Rock, Ghost, Willow, Deer


Rock, Ghost, Willow, Deer

A Story of Survival

Allison Adelle Hedge Coke

American Indian Lives Series

206 pages

eBook (EPUB)
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August 2021


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January 2014


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May 2004


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About the Book

Rock, Ghost, Willow, Deer is Allison Adelle Hedge Coke’s searching account of her life as a mixed-blood woman coming of age off reservation, yet deeply immersed in her Huron, Metis, and Cherokee heritage. In a style at once elliptical and achingly clear, Hedge Coke details her mother’s schizophrenia; the domestic and community abuse overshadowing her childhood; and torments both visited upon her—(rape and violence) and inflicted on herself (alcohol and drug abuse during her youth). Yet she managed to survive with her dreams and her will, her sense of wonder and promise undiminished.

The title Rock, Ghost, Willow, Deer refers to life-revelations guiding the award-winning poet and writer through her many trials, as well as her labors in tobacco fields, factories, construction, and fishing; her motherhood; her involvement with music and performance; and the melding of language and experience that brought order to her life. Hedge Coke shares insights gathered along the way, insights touching on broader Native issues such as modern life in the diaspora; lack of a national eco-ethos; the threat of alcohol, drug abuse, and violence; and the ongoing onslaught on self amid a complex, mixed heritage.

Author Bio

Allison Adelle Hedge Coke currently teaches in the MFA program at the University of Central Oklahoma, is a Great Plains Fellow at the University of Nebraska–Lincoln, and teaches in the MFA program at the University of Nebraska at Omaha. She is the author of The Year of the Rat, Dog Road Woman (winner of the American Book Award), Off-Season City Pipe, and Blood Run, and she most recently edited Sing: Poetry from the Indigenous Americas and Effigies.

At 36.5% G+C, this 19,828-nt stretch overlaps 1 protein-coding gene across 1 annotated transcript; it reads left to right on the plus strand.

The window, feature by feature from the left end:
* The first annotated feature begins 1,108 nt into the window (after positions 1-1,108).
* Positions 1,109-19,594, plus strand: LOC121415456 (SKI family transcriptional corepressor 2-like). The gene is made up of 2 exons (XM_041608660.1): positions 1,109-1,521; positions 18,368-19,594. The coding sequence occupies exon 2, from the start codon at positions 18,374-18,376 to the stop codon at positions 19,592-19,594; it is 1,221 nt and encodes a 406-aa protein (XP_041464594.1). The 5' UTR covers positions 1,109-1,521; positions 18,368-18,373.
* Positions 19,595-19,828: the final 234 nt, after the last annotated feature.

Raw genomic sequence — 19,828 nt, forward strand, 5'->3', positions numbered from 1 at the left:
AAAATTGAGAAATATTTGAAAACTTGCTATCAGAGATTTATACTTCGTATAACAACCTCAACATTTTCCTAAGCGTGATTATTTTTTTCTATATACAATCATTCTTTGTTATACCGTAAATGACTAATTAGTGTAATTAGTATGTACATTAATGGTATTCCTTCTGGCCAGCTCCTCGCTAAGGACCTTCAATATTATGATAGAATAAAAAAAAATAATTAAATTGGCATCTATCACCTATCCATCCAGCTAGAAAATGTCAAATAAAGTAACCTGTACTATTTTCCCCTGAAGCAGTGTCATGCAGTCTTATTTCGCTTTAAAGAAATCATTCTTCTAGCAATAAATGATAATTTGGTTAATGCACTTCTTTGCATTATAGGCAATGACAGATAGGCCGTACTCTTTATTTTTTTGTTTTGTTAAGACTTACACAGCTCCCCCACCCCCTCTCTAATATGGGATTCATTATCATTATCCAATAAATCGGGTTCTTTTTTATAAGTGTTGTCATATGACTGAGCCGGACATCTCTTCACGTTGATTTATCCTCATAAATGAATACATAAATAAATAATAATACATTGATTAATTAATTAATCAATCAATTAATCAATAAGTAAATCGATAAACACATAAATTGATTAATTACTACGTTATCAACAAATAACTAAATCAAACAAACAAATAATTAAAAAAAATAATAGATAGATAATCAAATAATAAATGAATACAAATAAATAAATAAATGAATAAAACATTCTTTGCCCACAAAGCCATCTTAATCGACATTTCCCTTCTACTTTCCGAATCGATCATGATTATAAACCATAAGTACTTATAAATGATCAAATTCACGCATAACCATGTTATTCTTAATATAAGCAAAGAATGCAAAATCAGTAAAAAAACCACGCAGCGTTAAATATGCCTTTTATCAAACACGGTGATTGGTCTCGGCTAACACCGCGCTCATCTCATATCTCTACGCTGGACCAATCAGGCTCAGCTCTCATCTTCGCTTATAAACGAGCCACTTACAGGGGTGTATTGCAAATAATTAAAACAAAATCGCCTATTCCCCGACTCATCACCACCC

"This is a harrowing book. Statistics about alcoholism and family violence among dispossessed American Indians fail to show the sheer human suffering it causes and the personal heroism of those who struggle through to an integrated life. Hedge Coke was endowed by her Cherokee father with insights into the Indian way of life, but the pressures of prejudice and her mother's insanity drove her into years of drug and alcohol abuse as well as into abusive relationships. She writes in a stately, unashamed manner of beatings and binges, always connecting her personal sufferings to the larger questions of how Indian people can reclaim their cultural and personal pride and authority."—Booklist

“Razor-sharp. . . . [Hedge Coke’s] award-winning skills as a poet bring another element of sharpness to her book—crisp sentences full of detail. Her carefully chosen words are like snapshots in their ability to capture her struggle just to remain alive and, later, her journey to a place of peace. . . . It’s a journey that slashes at reader’s emotions but also celebrates the ability of the human spirit to battle on and the power of the author to let us share the road with her.”—Chris Rubich, Billings Gazette